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FACTDROP: German President Quits Amid Legal Probe in Blow to Merkel


German President Quits Amid Legal Probe in Blow to Merkel

Πηγή: Bloomberg
By Patrick Donahue and Karin Matussek
Feb 17 2012

German President Christian Wulff resigned amid the threat of a legal probe into corruption allegations, delivering a blow to Chancellor Angela Merkel that risks distracting her from the euro-region debt crisis.

Wulff is the second German president to quit in less than two years, forcing Merkel to find a fresh candidate with cross- party support for the largely ceremonial post. Merkel canceled a planned trip to Rome today where she was due to hold talks on the debt crisis with Italian Prime Minister Mario Monti.

“Developments in the past days and weeks have shown that this confidence and my ability to act are lastingly damaged,” Wulff told reporters at the presidential palace in Berlin today. “I have made mistakes but I have always been sincere,” acting correctly in office. He stepped down with immediate effect.

Wulff, 52, a former deputy leader of Merkel’s Christian Democratic Union party, was picked by the chancellor to replace the previous incumbent, Horst Koehler, after Koehler’s surprise resignation in May 2010. Wulff was elected by a special national assembly on June 30.

Merkel said she will consult in the coming days with opposition political leaders to try and indentify a successor candidate to put to the assembly. Other potential candidates mentioned in the German media include Labor Minister Ursula von der Leyen and Bundestag President Norbert Lammert.

Merkel’s Regret

Merkel said that she “deeply regrets” Wulff’s resignation, though respected the decision. The resignation shows “the strength of our rule of law that treats everybody equally, irrespective of position.”

Wulff’s term in office was mostly confined to representing Germany overseas until allegations relating to a private home loan during his time as state prime minister of Lower Saxony were aired in Germany’s best-selling Bild newspaper on Dec. 13, then followed up in Der Spiegel magazine. Within days, he was facing growing scrutiny of his financial affairs including vacations at the homes of business people and calls from the opposition to quit.

Prosecutors in Lower Saxony, which Wulff governed from 2003 to 2010, have now submitted a request to the lower house of parliament to have the president’s immunity lifted as they seek to start a formal investigation into allegations he accepted illicit favors. They want to open an official probe after finding “initial evidence to suppose” the acceptance of benefits, the prosecutor’s office in the state capital of Hanover said in a statement on its website today.

Wulff’s lawyer Gernot Lehr declined to comment when contacted by telephone today.

‘Huge Setback’

“It’s a huge setback for Merkel,” Gerd Langguth, a Merkel biographer and political scientist at the University of Bonn, said in a phone interview. “No one could have imagined the extent of this. No one could have imagined that this would take on such dimensions.”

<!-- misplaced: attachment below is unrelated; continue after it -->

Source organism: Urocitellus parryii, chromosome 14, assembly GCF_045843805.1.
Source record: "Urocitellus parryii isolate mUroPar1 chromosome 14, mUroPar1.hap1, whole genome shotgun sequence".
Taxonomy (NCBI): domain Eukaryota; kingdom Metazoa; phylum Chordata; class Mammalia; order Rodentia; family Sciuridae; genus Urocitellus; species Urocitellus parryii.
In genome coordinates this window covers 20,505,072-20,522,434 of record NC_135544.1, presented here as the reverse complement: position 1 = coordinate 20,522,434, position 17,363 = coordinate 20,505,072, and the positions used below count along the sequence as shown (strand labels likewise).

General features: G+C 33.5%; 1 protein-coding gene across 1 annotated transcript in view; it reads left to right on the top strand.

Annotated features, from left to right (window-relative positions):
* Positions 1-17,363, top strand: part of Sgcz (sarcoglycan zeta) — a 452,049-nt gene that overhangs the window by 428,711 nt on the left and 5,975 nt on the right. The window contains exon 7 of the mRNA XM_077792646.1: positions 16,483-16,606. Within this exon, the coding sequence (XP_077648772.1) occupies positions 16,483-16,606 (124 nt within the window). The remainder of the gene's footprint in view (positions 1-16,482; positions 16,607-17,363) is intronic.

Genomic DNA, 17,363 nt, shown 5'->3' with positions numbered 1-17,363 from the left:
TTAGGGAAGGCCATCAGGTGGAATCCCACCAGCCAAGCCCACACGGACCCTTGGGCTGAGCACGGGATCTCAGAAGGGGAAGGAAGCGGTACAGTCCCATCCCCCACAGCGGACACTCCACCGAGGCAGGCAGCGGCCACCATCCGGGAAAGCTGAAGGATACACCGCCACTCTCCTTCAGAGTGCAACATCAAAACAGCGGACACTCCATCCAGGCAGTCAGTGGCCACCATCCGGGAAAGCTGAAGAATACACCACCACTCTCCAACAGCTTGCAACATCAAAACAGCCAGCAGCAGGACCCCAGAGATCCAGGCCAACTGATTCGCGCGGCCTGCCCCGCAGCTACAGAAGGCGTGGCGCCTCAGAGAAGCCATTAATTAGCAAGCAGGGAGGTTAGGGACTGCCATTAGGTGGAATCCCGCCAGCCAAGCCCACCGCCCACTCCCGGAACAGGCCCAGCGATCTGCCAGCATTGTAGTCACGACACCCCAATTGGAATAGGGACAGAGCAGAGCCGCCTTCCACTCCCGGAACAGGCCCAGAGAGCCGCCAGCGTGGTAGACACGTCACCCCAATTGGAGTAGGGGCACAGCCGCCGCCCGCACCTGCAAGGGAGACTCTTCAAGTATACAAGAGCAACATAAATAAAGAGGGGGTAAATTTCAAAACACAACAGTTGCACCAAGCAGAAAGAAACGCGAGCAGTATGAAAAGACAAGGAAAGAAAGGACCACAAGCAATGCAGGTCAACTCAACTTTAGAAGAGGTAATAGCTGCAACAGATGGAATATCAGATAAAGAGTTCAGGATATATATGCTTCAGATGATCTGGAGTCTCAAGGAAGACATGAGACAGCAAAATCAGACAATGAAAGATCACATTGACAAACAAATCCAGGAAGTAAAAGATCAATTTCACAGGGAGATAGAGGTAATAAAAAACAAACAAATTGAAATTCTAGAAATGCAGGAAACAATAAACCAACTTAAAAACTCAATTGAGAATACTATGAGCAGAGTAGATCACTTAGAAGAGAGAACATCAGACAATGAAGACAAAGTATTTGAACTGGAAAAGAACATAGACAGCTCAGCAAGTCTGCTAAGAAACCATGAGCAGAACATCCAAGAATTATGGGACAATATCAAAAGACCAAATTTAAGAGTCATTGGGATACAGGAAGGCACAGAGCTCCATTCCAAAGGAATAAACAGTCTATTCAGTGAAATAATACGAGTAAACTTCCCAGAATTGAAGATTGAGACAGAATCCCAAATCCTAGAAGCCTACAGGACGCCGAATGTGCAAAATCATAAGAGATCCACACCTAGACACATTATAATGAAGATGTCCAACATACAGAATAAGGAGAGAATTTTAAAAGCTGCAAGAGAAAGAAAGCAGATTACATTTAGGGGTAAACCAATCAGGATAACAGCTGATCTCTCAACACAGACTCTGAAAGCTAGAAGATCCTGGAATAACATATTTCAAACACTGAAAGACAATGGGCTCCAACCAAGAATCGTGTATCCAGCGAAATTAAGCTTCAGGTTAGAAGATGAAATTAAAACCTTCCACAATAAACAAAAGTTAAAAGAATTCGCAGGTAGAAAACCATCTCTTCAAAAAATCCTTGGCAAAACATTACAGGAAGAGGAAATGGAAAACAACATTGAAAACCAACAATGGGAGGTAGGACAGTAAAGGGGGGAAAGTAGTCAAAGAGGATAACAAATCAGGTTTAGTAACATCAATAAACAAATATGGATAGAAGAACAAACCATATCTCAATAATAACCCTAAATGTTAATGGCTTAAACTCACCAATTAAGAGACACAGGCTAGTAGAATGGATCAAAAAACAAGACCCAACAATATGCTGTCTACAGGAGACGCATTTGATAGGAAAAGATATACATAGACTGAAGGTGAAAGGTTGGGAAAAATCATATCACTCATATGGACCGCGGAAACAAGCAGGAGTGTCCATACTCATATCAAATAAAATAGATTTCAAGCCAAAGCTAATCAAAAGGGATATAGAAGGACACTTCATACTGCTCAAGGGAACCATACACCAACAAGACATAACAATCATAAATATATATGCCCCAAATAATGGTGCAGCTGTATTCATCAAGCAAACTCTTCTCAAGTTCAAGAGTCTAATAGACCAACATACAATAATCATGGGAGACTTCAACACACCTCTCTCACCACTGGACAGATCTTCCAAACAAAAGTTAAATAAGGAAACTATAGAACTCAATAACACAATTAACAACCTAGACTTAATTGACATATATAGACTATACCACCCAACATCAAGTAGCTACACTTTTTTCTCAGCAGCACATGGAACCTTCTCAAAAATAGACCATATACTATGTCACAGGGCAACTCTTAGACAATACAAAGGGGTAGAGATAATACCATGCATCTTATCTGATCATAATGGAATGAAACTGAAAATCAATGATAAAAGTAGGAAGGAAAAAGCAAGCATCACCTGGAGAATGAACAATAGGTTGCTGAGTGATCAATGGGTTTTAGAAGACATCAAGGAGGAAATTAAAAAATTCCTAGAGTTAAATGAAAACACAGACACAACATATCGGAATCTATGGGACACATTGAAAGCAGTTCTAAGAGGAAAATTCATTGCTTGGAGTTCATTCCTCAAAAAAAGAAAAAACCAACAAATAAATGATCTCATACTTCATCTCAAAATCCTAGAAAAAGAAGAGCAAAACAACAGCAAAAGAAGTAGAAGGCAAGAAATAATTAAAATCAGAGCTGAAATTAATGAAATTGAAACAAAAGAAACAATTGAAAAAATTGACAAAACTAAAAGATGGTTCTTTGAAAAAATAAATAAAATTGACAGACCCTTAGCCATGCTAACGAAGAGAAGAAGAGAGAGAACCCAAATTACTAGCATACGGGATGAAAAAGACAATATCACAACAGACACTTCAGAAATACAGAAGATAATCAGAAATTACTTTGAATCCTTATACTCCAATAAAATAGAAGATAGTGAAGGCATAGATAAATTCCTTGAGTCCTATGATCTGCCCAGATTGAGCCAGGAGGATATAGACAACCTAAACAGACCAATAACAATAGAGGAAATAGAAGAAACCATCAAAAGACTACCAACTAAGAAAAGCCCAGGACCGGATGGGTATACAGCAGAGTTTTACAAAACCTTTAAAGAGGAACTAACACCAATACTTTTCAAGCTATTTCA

Prosecutors have been looking into whether they need to question Wulff over payments by businessman David Gronewold in connection with a vacation on the German island of Sylt in 2007.

Last month, an office in the president’s Berlin residence was searched by prosecutors as part of a separate investigation of his former spokesman, Olaf Glaeseker. The workplace was raided because Glaeseker had left private material there that the president’s office couldn’t hand over.

Porsche Takeover Bid

German financial regulator Bafin is meanwhile reviewing whether Wulff violated capital market rules in the wake of Porsche SE’s failed bid to take over Volkswagen AG, Der Spiegel reported today. Wulff may have learned in February 2008 that Porsche was planning the bid and Bafin is reviewing whether he may have had to disclose that fact to the markets, the magazine reported, without saying where it got the information. As the prime minister of Volkswagen’s home state of Lower Saxony, he was a member of the carmaker’s supervisory board at the time.

Bafin’s press office didn’t immediately return a call seeking comment.

Merkel is now forced to devote her attention to lobbying for support for a fresh candidate among the 1,240-member Federal Assembly of lawmakers and state delegates that elects the president, having lost ground after regional election defeats throughout 2011 that she and other party officials blamed on the crisis.

The chancellor may struggle to push through a favored candidate compared with June 2010, when it unexpectedly took three votes in the Federal Assembly to elect Wulff. The chancellor’s majority in the assembly has since narrowed to as little as two seats from 21 seats at the last vote, according to electoral website

Opposition Candidate

What’s more, the main opposition Social Democrats and Greens have indicated that they want to revive the candidacy of Joachim Gauck, a Protestant pastor and former East German dissident whom Wulff defeated for the presidency only at the third ballot. Polls at the time showed Gauck to be the more popular candidate among the general public.

“If she picks a recognized personality she will survive this without damage,” Langguth said. “The question is what possibilities she has to replace” Wulff. “The majority in the Federal Assembly is extremely tight.”

Unit the assembly is convened, Bavarian Premier Horst Seehofer, who holds the rotating chair of the upper house of parliament, the Bundesrat, will serve as interim president. Seehofer also leads Merkel’s Christian Social Union ally, one of three coalition parties together with her CDU and the Free Democratic Party.

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